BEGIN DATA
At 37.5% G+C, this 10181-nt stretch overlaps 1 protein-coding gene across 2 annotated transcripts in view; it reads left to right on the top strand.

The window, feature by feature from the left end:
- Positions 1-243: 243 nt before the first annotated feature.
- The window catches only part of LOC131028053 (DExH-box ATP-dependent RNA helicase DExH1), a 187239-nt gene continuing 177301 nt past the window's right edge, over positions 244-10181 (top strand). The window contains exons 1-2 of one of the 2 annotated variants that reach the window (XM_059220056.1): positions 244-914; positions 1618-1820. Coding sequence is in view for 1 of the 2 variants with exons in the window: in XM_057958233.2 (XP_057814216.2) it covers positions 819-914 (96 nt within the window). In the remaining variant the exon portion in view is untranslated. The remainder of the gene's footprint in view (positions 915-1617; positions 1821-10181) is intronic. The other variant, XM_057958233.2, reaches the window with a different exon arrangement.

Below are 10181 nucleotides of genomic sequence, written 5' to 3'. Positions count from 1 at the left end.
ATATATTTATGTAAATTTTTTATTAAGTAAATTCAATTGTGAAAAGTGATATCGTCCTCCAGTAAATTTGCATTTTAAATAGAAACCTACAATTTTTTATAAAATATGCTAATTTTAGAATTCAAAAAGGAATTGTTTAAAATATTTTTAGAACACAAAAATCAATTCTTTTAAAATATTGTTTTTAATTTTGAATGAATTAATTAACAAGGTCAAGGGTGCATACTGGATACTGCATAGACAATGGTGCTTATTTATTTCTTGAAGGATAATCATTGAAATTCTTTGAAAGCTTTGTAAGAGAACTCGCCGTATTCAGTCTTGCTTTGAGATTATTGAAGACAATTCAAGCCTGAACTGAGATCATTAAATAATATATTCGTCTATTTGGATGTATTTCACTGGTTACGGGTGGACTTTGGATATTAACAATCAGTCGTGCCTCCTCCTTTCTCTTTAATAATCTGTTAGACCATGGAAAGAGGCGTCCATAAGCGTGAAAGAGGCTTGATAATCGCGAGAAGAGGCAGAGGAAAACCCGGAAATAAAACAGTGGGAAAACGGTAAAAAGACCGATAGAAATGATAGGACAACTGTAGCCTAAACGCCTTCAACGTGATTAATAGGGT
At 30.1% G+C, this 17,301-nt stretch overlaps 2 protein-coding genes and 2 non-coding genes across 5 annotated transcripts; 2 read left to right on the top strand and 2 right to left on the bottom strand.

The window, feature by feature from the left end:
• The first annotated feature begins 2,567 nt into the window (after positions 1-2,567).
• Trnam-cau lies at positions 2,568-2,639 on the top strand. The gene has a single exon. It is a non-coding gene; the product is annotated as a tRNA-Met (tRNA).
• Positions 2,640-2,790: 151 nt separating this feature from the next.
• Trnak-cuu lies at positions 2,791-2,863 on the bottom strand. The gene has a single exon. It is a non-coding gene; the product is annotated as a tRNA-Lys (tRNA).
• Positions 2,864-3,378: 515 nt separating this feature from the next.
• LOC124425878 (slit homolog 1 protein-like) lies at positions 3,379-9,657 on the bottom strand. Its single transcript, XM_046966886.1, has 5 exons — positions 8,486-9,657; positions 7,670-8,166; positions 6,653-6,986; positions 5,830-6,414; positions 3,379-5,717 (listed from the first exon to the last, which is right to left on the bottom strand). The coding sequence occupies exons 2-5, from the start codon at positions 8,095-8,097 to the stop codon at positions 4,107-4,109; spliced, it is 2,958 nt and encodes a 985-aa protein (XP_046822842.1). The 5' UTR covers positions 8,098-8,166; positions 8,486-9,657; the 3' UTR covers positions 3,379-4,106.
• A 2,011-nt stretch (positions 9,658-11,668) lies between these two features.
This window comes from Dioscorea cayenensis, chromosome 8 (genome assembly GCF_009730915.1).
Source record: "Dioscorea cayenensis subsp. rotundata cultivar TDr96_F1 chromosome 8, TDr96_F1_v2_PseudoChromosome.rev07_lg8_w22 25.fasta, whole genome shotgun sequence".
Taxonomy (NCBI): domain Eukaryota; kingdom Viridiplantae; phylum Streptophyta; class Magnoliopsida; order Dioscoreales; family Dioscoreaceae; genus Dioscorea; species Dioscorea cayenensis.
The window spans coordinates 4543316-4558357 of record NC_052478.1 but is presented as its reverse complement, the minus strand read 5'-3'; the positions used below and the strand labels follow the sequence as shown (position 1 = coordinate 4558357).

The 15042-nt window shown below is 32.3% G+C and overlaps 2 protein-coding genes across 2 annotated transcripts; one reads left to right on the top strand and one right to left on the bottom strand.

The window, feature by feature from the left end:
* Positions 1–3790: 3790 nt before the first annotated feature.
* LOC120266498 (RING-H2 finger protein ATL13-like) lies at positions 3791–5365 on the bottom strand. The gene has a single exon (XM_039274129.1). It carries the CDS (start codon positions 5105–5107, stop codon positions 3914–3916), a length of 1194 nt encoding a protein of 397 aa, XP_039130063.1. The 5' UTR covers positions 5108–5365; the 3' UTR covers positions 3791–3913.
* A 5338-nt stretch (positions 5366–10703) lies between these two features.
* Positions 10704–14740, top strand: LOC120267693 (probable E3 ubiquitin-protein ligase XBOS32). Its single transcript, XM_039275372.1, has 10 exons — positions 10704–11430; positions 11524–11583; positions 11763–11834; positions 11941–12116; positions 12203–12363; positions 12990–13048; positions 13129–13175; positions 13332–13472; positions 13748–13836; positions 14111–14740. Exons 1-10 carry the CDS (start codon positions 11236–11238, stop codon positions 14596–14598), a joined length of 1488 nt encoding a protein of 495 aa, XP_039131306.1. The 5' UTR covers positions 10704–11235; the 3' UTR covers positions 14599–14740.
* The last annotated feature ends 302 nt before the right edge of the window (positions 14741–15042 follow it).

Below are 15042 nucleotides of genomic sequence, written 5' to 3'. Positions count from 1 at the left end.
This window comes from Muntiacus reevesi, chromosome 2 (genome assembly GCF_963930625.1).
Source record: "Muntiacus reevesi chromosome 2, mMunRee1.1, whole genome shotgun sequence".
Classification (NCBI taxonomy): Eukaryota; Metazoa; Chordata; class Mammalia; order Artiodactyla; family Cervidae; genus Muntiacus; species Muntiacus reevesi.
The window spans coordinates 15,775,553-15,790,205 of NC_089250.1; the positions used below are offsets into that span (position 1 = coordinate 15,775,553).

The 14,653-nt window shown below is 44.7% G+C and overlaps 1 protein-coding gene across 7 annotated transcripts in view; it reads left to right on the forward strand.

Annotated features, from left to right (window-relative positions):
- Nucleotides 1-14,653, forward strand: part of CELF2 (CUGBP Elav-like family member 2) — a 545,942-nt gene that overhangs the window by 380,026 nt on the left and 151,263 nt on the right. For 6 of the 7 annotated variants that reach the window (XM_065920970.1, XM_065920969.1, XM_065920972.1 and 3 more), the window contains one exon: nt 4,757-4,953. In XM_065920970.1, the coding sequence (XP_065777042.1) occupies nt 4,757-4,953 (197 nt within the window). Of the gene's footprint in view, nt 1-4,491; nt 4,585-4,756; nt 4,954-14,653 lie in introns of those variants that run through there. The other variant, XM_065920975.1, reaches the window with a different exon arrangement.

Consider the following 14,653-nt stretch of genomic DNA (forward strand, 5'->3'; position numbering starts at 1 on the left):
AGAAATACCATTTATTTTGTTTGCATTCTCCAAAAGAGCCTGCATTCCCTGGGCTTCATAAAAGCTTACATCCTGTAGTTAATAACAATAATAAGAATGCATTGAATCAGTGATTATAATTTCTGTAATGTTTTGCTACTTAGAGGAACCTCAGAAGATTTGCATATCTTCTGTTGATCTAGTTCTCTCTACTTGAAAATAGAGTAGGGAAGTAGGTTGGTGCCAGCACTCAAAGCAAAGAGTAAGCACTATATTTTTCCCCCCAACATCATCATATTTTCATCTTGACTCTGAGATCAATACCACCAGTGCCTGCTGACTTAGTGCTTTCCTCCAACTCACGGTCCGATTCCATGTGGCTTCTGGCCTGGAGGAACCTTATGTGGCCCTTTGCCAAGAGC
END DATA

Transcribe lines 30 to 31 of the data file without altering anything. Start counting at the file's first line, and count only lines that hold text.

Classification (NCBI taxonomy): Eukaryota; Metazoa; Chordata; class Mammalia; order Artiodactyla; family Cervidae; genus Muntiacus; species Muntiacus reevesi.
The window spans coordinates 15,775,553-15,790,205 of NC_089250.1; the positions used below are offsets into that span (position 1 = coordinate 15,775,553).